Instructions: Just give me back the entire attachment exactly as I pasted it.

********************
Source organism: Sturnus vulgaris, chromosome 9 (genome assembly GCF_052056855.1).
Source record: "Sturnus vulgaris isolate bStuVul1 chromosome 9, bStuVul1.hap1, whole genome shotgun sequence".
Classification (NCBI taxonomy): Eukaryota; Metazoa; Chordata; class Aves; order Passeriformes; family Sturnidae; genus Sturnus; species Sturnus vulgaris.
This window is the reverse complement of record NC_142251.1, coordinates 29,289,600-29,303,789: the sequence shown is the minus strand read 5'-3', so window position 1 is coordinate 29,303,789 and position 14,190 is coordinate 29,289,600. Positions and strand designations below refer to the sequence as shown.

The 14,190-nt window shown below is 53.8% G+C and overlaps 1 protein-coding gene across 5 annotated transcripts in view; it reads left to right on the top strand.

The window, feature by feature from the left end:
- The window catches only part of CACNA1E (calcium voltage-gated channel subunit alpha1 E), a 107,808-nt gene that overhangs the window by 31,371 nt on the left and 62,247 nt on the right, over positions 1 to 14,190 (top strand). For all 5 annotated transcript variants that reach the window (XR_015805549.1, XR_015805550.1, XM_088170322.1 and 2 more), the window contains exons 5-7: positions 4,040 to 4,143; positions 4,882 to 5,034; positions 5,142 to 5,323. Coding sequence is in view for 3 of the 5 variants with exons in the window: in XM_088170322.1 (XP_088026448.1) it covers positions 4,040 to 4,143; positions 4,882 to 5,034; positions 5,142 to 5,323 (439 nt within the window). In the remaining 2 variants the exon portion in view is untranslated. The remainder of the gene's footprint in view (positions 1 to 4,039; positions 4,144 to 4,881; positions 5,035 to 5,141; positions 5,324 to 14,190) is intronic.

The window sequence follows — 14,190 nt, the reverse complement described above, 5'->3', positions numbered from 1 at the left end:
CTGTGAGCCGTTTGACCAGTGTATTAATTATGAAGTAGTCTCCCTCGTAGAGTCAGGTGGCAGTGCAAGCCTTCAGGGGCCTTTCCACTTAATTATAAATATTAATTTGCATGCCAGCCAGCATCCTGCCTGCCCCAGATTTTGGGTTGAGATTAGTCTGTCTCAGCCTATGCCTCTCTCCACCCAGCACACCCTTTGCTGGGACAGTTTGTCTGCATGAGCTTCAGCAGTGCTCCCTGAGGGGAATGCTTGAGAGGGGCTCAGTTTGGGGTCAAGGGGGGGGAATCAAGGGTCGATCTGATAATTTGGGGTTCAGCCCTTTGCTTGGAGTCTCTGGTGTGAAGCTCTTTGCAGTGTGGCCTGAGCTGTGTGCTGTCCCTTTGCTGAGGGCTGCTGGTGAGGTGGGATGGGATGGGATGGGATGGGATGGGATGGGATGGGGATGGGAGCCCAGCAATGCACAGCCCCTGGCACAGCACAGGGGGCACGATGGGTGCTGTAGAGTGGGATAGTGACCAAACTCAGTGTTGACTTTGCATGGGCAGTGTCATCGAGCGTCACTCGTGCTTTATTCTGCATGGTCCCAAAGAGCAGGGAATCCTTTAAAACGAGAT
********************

Source organism: Sturnus vulgaris, chromosome 9 (genome assembly GCF_052056855.1).
Source record: "Sturnus vulgaris isolate bStuVul1 chromosome 9, bStuVul1.hap1, whole genome shotgun sequence".
Classification (NCBI taxonomy): Eukaryota; Metazoa; Chordata; class Aves; order Passeriformes; family Sturnidae; genus Sturnus; species Sturnus vulgaris.
This window is the reverse complement of record NC_142251.1, coordinates 29,289,600-29,303,789: the sequence shown is the minus strand read 5'-3', so window position 1 is coordinate 29,303,789 and position 14,190 is coordinate 29,289,600. Positions and strand designations below refer to the sequence as shown.

The 14,190-nt window shown below is 53.8% G+C and overlaps 1 protein-coding gene across 5 annotated transcripts in view; it reads left to right on the top strand.

The window, feature by feature from the left end:
- The window catches only part of CACNA1E (calcium voltage-gated channel subunit alpha1 E), a 107,808-nt gene that overhangs the window by 31,371 nt on the left and 62,247 nt on the right, over positions 1 to 14,190 (top strand). For all 5 annotated transcript variants that reach the window (XR_015805549.1, XR_015805550.1, XM_088170322.1 and 2 more), the window contains exons 5-7: positions 4,040 to 4,143; positions 4,882 to 5,034; positions 5,142 to 5,323. Coding sequence is in view for 3 of the 5 variants with exons in the window: in XM_088170322.1 (XP_088026448.1) it covers positions 4,040 to 4,143; positions 4,882 to 5,034; positions 5,142 to 5,323 (439 nt within the window). In the remaining 2 variants the exon portion in view is untranslated. The remainder of the gene's footprint in view (positions 1 to 4,039; positions 4,144 to 4,881; positions 5,035 to 5,141; positions 5,324 to 14,190) is intronic.

The window sequence follows — 14,190 nt, the reverse complement described above, 5'->3', positions numbered from 1 at the left end:
CTGTGAGCCGTTTGACCAGTGTATTAATTATGAAGTAGTCTCCCTCGTAGAGTCAGGTGGCAGTGCAAGCCTTCAGGGGCCTTTCCACTTAATTATAAATATTAATTTGCATGCCAGCCAGCATCCTGCCTGCCCCAGATTTTGGGTTGAGATTAGTCTGTCTCAGCCTATGCCTCTCTCCACCCAGCACACCCTTTGCTGGGACAGTTTGTCTGCATGAGCTTCAGCAGTGCTCCCTGAGGGGAATGCTTGAGAGGGGCTCAGTTTGGGGTCAAGGGGGGGGAATCAAGGGTCGATCTGATAATTTGGGGTTCAGCCCTTTGCTTGGAGTCTCTGGTGTGAAGCTCTTTGCAGTGTGGCCTGAGCTGTGTGCTGTCCCTTTGCTGAGGGCTGCTGGTGAGGTGGGATGGGATGGGATGGGATGGGATGGGATGGGATGGGGATGGGAGCCCAGCAATGCACAGCCCCTGGCACAGCACAGGGGGCACGATGGGTGCTGTAGAGTGGGATAGTGACCAAACTCAGTGTTGACTTTGCATGGGCAGTGTCATCGAGCGTCACTCGTGCTTTATTCTGCATGGTCCCAAAGAGCAGGGAATCCTTTAAAACGAGAT